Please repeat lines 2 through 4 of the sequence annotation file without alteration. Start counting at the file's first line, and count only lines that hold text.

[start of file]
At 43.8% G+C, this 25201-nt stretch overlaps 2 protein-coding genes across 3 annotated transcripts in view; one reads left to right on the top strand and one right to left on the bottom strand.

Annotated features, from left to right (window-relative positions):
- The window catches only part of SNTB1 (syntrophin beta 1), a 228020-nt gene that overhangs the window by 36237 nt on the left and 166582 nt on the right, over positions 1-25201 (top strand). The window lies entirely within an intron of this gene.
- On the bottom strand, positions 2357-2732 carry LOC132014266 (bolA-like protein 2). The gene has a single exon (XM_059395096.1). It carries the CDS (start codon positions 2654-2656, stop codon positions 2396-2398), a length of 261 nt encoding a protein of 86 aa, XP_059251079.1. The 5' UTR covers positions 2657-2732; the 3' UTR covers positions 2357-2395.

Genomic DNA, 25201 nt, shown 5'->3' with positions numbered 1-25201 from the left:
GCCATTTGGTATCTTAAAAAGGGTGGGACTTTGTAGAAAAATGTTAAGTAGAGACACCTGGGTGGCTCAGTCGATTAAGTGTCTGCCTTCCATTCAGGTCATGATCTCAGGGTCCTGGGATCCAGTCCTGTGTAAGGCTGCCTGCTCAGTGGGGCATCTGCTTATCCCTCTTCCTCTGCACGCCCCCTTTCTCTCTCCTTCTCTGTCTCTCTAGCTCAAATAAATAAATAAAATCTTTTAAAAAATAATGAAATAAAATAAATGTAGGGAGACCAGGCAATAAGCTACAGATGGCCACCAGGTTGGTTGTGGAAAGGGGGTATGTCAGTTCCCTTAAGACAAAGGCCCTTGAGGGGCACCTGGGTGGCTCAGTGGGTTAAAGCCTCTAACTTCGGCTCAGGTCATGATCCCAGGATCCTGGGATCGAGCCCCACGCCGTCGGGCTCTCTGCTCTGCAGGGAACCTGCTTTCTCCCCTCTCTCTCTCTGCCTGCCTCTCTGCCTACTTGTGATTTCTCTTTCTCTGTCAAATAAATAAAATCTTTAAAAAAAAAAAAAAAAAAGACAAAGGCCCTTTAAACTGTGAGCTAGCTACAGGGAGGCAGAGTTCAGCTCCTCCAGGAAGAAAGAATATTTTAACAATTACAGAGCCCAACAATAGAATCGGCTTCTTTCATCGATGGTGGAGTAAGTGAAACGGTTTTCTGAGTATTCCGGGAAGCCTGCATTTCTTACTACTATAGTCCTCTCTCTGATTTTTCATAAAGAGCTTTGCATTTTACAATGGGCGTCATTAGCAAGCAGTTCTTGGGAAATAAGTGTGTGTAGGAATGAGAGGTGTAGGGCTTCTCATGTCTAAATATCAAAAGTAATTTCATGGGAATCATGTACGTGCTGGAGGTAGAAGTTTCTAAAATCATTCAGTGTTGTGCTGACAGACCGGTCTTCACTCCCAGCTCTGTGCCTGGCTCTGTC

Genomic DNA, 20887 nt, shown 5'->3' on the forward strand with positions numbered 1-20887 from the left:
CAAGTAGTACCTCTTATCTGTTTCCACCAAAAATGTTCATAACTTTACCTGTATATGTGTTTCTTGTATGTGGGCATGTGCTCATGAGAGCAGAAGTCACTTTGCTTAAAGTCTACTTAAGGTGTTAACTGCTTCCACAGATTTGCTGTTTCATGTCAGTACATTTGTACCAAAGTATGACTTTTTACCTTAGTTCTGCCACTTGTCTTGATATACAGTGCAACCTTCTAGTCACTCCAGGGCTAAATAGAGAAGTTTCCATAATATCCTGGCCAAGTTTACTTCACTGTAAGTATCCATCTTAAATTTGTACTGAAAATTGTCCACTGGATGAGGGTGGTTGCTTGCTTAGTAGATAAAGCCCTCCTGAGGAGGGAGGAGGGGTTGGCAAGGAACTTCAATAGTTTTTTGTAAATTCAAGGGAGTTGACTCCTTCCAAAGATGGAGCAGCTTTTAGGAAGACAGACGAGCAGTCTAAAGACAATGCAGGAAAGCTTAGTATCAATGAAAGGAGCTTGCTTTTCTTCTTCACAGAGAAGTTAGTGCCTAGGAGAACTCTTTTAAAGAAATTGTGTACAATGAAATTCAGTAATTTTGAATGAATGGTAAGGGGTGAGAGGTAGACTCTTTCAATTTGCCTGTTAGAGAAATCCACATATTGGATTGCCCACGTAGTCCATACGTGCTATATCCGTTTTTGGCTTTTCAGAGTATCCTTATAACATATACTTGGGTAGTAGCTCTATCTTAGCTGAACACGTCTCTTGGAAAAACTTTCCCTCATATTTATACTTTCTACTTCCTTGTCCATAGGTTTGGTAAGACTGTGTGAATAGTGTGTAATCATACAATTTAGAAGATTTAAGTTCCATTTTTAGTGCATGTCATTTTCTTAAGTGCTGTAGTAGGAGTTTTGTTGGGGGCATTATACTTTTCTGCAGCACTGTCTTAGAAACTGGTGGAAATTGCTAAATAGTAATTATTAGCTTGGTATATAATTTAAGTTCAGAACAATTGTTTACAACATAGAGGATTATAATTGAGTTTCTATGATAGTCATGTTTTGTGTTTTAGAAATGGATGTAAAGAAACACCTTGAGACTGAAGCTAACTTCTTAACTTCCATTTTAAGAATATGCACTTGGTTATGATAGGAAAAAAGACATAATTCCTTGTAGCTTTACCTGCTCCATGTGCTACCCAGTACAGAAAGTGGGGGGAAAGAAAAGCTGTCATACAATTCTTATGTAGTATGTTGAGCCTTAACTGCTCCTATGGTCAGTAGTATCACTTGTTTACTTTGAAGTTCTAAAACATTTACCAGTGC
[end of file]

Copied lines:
Annotated features, from left to right (window-relative positions):
- The window catches only part of SNTB1 (syntrophin beta 1), a 228020-nt gene that overhangs the window by 36237 nt on the left and 166582 nt on the right, over positions 1-25201 (top strand). The window lies entirely within an intron of this gene.
- On the bottom strand, positions 2357-2732 carry LOC132014266 (bolA-like protein 2). The gene has a single exon (XM_059395096.1). It carries the CDS (start codon positions 2654-2656, stop codon positions 2396-2398), a length of 261 nt encoding a protein of 86 aa, XP_059251079.1. The 5' UTR covers positions 2657-2732; the 3' UTR covers positions 2357-2395.